The Falling


Top 5 Horror Shows from the 1950's

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Julianne Hough in Curve

In the by-the-books thriller Curve, Julianne Hough’s character Mallory finds herself in a bit of a 127 Hours situation. She’s trapped at the bottom of a ravine, her leg ensnared in the wreckage of her SUV. She survives for a while, but it becomes clear help isn’t going to make it in time, leaving her with a choice: cut off her leg or die in the SUV. Oh, and there’s a serial killer there, too.  

Fourteen years ago Eli Roth burst onto the horror scene with the gory, darkly funny and memorable Cabin Fever. Since then the quality of his conbtributions to the horror community have been extremely varied but there is little doubt that this first entry is a shining star in a time period that was particularly depressing for horror. So it seems fitting in light of the backlash that he's gotten over the last few years that he is returning to produce what once made him one of our most promising young stars. In this version he has handed the directorial rights to Travis Zariwny who also has the home invasion flick Intruder on the docket.

The first 45 minutes of the found-footage horror flick JeruZalem highlight the best and worst of what the Paz Brothers have brought to the table early on in 2016. The best being the rich and beautiful city of Jerusalem- ripe with lush landscapes and admirable architecture. The worst? Plodding character development, and a bafflingly terrible supporting performance Yon Tumarkin. 

The simplest way to conform to the general horror market is with a story revolving around zombies. While the genre typically seeks to bend and morph with the changing times, the saturation of certain sub genres becomes inevitable.

People breaking into a house they shouldn’t be in is old hat in the horror world. Some of the genre’s most memorable and influential films have revolved around a similar story. The home invasion subgenre is so well-established that it has become overwrought. The repetition has taken it to the same place that many subgenres find themselves these days: as horror movies become cheaper to make and original ideas seem scarce, straight to VOD movies abound and cynical money grabs clog the theaters.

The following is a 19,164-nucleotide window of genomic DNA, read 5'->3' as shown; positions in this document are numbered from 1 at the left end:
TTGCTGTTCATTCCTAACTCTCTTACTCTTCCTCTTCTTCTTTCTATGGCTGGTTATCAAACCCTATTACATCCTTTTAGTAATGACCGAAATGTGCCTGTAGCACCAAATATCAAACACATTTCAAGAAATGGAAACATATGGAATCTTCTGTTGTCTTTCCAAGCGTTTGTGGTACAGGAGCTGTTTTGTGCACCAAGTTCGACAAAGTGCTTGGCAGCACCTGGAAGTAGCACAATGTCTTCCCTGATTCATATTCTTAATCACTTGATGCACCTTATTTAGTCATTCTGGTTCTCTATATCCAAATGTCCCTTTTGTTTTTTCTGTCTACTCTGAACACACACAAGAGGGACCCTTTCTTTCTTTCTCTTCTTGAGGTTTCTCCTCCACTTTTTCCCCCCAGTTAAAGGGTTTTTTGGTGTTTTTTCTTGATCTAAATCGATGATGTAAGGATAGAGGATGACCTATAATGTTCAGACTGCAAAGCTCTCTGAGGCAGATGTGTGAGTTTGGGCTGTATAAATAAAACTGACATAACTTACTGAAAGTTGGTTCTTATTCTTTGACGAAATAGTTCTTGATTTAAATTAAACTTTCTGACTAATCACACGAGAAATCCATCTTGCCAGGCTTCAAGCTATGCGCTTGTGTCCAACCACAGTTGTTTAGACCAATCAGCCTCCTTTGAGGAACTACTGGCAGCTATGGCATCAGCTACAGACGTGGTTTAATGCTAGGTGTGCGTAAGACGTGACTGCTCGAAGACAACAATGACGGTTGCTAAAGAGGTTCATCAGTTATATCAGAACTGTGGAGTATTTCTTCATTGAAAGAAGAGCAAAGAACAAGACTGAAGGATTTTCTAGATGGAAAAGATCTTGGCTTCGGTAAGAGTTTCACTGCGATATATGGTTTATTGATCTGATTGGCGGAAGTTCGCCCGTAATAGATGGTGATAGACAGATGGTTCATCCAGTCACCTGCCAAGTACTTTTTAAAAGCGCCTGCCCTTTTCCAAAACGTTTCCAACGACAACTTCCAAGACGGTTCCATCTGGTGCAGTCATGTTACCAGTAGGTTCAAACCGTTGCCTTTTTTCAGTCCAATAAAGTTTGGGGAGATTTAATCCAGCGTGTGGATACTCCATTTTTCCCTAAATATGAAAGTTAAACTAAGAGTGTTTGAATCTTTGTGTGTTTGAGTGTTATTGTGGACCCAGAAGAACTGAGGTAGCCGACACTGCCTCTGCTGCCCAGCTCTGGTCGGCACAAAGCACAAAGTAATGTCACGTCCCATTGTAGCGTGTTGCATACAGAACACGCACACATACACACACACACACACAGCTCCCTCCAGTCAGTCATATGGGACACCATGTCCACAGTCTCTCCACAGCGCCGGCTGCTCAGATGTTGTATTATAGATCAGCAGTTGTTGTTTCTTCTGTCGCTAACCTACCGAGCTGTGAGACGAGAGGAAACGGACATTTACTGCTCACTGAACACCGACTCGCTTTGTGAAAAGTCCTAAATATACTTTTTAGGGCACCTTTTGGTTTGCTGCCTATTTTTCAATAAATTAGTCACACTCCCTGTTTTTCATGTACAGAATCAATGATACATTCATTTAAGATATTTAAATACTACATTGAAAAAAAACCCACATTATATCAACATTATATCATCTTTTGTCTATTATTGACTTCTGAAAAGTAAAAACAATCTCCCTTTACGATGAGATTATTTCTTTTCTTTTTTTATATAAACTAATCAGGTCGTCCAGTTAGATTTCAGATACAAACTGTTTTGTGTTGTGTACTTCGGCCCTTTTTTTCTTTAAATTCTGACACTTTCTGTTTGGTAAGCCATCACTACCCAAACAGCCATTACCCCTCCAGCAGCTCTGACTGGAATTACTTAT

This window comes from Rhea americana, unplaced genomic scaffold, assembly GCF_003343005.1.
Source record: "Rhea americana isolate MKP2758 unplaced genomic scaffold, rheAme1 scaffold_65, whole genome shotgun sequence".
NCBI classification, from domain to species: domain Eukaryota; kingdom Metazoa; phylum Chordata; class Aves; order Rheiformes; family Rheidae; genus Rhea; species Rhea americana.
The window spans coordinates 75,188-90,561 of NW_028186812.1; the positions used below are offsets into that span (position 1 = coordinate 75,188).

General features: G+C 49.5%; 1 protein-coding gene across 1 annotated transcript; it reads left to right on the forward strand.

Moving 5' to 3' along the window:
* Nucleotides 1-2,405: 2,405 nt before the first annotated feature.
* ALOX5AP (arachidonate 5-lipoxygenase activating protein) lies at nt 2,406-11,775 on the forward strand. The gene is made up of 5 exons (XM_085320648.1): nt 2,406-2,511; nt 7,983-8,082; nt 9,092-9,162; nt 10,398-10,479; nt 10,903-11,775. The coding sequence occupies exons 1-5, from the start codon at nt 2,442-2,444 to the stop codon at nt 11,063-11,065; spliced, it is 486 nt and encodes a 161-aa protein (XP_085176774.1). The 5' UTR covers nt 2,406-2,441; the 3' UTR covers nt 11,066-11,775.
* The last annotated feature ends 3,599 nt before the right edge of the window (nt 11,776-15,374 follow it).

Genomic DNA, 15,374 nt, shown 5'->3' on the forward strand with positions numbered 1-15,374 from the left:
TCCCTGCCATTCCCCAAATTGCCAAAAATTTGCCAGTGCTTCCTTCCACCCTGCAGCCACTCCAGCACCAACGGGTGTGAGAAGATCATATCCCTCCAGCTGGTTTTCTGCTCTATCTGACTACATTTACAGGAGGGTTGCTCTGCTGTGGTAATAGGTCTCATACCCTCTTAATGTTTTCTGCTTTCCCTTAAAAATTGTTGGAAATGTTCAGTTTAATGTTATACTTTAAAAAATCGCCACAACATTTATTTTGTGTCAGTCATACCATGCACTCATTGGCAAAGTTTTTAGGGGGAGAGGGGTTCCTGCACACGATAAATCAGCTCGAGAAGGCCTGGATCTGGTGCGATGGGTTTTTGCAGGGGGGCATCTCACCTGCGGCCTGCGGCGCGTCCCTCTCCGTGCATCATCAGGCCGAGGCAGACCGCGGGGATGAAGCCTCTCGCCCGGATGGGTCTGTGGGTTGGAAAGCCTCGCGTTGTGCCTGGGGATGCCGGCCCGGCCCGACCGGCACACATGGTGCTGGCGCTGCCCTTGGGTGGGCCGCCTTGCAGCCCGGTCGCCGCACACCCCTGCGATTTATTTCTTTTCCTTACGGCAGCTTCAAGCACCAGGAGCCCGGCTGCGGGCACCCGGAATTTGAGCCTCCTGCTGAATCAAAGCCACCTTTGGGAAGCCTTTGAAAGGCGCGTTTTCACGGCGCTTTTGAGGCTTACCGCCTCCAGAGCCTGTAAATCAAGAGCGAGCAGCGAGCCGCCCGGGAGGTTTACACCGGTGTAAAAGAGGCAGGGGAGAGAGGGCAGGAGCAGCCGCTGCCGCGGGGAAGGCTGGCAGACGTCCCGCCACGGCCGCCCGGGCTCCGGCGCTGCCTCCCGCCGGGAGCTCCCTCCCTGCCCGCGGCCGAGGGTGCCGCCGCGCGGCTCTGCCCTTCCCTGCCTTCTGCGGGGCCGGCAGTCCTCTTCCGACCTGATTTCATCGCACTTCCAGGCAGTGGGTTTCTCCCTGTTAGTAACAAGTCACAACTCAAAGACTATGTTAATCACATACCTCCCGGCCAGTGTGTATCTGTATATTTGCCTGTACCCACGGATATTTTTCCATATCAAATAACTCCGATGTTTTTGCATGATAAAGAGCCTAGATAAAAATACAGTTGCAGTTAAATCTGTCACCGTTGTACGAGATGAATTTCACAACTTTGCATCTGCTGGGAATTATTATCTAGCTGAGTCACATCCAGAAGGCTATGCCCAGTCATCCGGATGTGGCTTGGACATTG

Isla Fisher in a scene from Visions

Before even a second of anything supernatural goes down in the tedious thriller Visions, Eveleigh (Isla Fisher) and her impossibly rugged husband David (Anson Mount) already have quite a bit going on. Eveleigh is just a year removed from a tragic auto accident and is still suffering from some residual PTSD. The couple has also just ditched LA to move out to the country and run a vineyard, because how hard can that be if you have zero experience? Oh, and Eveleigh is three months pregnant with their first child.

In Underworld: Evolution, the world of Vampires and Lycans has become rather messy following the events of the first film. Everyone is running around like chickens with their heads cut off, and Selene (Kate Beckinsale) and Michael (Scott Speedman) are on the run from both sides. Meanwhile, the last of the vampire elders, Marcus (Tony Curran) has decided to wake up and use the kerfuffle as an excuse to go on a rampage.

When all’s said and done, historians looking back on late 20th century New York City may have no account more reliable than the era’s cult and horror films.

The titular The Boy in William Brent Bell’s film is a thick lashed, pale-faced doll who spookily disappears from rooms and requires attention and reading time. He is certainly spine-chilling, yet there is a disquieting charm to him that sets him apart from such impossibly grotesque dolls such as Annabelle or Chucky. He is in many ways their proper British cousin; more polished and refined, more respectful, a fan of the arts all while stealing sexy young ladies clothes; but also much less exhilarating.

Mortal Kombat

As cartoonish and plotless as the original games that inspired it, 1995’s Mortal Kombat is to most movies what convenience store snacks are to a real meal. But what could be nauseating in excess is fun enough in one go, and in that spirit #TweetWithBGH convened a panel of newbies and old hands to see if this mainstay of so many elementary and middle school memories is worth rewatching in 2016 (and not that we planned it this way, but it was a pretty appropriate lead-in to the X-Files premiere).

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